Internet of Medical Things: Key Enablers

Internet of Medical Things: Key Enablers

by Leo Petersen-Khmelnitski

This is the first publication in the series on Internet on Medical Things. In the later articles we will look into classification of IoMT by functions and by regulations, analyse its advantages and challenges, present main areas of IoMT adoption in healthcare. In the text below we look at the definition of IoMT, the key market figures, and the key enablers.

Internet of Medical Things (IoMT) has no clearly defined borders, hence definitions vary in the level of detailing. The shortest definition of IoMT as ‘a connected infrastructure of health systems and services’ by Deloitte, contains the key word, infrastructure. In this article, we look at IoMT as infrastructure of medical devices, software applications, and health systems and services. IoMT comprises of a network of interconnected medical devices and other appliances that can have machine to machine communication over a network to form a connection of smart devices with Internet connectivity. Typologically, IoMT is a submarket of the Internet of Things (IoT), from which several subsets of the technology have evolved.

Key market figures

The IoMT market has experienced explosive growth in recent years, both in terms of attracted investment, and in valuations. Globally, the IoMT market was valued at $44.5 billion in 2012, but $136.8 billion in 2018, and is expected to grow to $254.2 billion in 2026, according to a report by Allied Market Research. The smart wearable device segment of IoMT made up for the largest share of the global market in 2018, at roughly 27 percent. Today, there are 3.7 million medical devices in use that are connected to and monitor various parts of the body to inform healthcare decisions. Deloitte predicts the market for these connected wearable medical devices will grow from $14.9 billion in 2017 to $52.2 billion in 2022.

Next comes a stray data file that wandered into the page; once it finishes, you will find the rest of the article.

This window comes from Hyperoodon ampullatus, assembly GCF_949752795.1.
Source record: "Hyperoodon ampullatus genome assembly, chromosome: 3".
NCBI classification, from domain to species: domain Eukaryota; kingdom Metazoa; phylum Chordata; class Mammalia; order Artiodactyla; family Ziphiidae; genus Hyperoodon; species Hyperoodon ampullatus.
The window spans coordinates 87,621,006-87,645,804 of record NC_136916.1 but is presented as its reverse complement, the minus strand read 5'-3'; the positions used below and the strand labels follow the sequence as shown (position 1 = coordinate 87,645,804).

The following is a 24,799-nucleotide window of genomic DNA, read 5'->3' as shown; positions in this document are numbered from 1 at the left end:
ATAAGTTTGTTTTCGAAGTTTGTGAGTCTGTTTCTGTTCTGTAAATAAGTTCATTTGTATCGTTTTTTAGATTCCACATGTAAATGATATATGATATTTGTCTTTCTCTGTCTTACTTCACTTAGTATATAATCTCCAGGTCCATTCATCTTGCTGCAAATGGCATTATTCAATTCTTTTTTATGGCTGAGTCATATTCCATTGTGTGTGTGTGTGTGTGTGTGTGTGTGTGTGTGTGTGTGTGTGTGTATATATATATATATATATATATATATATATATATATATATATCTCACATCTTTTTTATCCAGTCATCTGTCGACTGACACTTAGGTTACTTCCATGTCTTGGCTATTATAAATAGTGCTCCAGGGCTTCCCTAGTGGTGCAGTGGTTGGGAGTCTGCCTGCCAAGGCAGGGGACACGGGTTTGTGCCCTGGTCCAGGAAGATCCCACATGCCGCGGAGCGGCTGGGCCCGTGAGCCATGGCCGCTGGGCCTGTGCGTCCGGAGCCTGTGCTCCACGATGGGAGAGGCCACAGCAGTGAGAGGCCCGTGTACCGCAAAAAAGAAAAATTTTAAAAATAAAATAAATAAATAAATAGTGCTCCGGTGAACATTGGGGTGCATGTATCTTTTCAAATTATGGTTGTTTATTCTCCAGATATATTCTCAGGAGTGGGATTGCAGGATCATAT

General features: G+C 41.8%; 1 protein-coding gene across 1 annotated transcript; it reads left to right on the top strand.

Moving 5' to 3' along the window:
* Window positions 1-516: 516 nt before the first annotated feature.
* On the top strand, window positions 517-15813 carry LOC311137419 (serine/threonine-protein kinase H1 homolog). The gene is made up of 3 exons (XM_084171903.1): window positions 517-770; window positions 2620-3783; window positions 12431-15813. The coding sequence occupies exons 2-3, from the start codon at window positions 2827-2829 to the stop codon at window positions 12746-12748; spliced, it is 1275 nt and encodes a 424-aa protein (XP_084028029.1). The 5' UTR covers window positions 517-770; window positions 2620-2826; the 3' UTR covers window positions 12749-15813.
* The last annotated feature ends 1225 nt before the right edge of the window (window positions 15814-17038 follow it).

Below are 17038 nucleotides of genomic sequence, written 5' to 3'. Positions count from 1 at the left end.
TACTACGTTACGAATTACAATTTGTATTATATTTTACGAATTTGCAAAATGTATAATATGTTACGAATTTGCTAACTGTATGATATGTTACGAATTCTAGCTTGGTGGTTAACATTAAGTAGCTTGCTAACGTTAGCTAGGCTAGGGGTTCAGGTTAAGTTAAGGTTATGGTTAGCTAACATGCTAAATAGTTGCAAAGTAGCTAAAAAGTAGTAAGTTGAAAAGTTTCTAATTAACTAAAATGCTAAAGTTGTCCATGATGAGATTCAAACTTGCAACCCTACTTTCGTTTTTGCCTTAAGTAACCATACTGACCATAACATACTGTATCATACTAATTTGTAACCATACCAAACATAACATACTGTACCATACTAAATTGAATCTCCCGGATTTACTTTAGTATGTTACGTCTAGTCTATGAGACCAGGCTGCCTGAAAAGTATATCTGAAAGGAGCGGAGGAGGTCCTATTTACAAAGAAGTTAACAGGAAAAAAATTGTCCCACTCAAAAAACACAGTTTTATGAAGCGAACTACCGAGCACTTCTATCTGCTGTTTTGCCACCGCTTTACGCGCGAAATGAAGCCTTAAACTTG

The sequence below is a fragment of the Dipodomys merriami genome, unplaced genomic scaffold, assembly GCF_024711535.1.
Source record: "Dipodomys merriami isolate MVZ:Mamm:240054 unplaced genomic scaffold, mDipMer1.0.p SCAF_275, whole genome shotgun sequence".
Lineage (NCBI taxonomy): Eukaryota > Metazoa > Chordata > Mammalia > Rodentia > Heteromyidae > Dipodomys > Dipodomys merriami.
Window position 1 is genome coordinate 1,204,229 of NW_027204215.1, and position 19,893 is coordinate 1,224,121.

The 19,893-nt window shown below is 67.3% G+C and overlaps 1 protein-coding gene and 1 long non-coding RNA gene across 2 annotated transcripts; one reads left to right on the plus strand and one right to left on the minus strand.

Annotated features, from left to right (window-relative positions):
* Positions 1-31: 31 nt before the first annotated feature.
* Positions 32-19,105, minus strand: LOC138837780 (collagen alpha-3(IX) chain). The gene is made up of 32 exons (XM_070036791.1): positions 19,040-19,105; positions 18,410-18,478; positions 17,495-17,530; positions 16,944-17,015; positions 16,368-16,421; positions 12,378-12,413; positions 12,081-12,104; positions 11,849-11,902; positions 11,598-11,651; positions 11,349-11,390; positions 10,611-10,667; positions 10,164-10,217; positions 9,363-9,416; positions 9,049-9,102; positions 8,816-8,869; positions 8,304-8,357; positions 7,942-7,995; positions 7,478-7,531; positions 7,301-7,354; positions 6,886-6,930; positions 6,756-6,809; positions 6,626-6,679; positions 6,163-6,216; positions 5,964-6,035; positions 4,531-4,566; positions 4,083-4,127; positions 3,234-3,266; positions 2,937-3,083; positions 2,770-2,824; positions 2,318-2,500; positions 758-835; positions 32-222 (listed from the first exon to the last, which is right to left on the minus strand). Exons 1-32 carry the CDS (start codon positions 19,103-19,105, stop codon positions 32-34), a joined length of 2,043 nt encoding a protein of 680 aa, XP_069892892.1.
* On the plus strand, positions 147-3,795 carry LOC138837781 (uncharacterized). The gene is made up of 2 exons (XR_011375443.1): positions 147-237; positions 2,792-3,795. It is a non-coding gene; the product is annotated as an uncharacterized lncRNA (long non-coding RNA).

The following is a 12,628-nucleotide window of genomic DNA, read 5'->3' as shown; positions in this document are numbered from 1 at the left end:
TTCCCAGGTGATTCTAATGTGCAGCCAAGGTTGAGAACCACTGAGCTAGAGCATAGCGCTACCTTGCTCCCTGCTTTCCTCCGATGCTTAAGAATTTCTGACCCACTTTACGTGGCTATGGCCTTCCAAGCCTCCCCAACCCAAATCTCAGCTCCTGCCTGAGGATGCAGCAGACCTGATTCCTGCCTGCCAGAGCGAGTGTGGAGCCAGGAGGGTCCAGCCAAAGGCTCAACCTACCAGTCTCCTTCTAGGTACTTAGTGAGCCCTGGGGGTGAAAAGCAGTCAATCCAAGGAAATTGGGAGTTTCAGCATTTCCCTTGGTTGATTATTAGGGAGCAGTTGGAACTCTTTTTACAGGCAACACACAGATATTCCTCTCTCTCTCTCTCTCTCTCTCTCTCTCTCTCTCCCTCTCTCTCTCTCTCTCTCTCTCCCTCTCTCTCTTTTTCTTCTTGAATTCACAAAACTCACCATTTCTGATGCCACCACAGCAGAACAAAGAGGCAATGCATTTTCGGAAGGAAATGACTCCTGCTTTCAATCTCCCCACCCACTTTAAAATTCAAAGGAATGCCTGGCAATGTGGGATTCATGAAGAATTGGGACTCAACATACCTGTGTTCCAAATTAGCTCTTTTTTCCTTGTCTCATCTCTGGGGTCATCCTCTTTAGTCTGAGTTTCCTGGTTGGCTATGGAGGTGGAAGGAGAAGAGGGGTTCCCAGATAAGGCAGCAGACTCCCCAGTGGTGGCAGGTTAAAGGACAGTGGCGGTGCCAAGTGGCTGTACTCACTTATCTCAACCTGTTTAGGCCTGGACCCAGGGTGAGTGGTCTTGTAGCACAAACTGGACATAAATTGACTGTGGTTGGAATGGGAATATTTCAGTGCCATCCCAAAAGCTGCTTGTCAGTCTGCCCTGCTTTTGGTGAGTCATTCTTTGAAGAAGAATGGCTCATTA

Key enablers

What has enabled this enormous growth? Deloitte suggests the following key enablers driving IoMT success:

  • Collaboration between health care providers and medtech – integrating connected medical devices into established care pathways is challenging and requires significant cooperation across the IoMT ecosystem. These collaborations allow all stakeholders to improve their understanding of patient needs and deliver more proactive cost-effective care.
  • Connected medical devices benefit patients, providers and payers – adding connectivity to a device allows data to be generated on a patient’s condition as well as the effectiveness of the health care providers operations. Being able to quantify, contextualise and communicate data generated on a patient’s condition and the effectiveness of the health care providers operations allows the medtech industry to provide solutions that deliver value to both the patient and provider.
  • Joining the dots between connected medical devices and health care IT systems – a number of large medtech companies have developed connected ecosystems that act as a common platform to share, aggregate, and view data to drive both clinical and operational value. Linking disparate sets of data that sit within health care organisations is central to achieving connectivity at scale.
  • Applying advanced analytics to provide critical insights and empower better decision-making – mining, managing and analysing a vast array of data is a key part of deriving value from the IoMT. The insights generated can play a key role in aiding health systems to reduce costs and improve quality, identify populations at risk, connect with consumers and better understand performance.
  • Medtech services that demonstrate improvements in patient outcomes and reduce health care costs – medtech companies are utilising the increasing sophistication of connected medical devices, improved interoperability across health care organisations and advances in analytics to develop service oriented solutions that provide the tenants of value based care. These services are improving patient outcomes and reducing the costs of health care, transforming medtech companies from a manufacturer to a health care provider.

Other factors that have contributed to the rise of IoMt include the accessibility of wearable devices and the decreasing costs of sensor technology. Most consumer mobile devices are equipped with Near Field Communication (NFC) and Radio Frequency Identification (RFID) tags, they can communicate with IT systems.

In addition, the rates of chronic diseases are on the rise and the demand for better treatment options and lower healthcare costs makes it more appealing to dabble with new innovations that could provide better healthcare outcomes and efficiencies. High-speed internet expansion and access, as well as favorable government regulatory policies, have also contributed to the growth of IoMT adoption.

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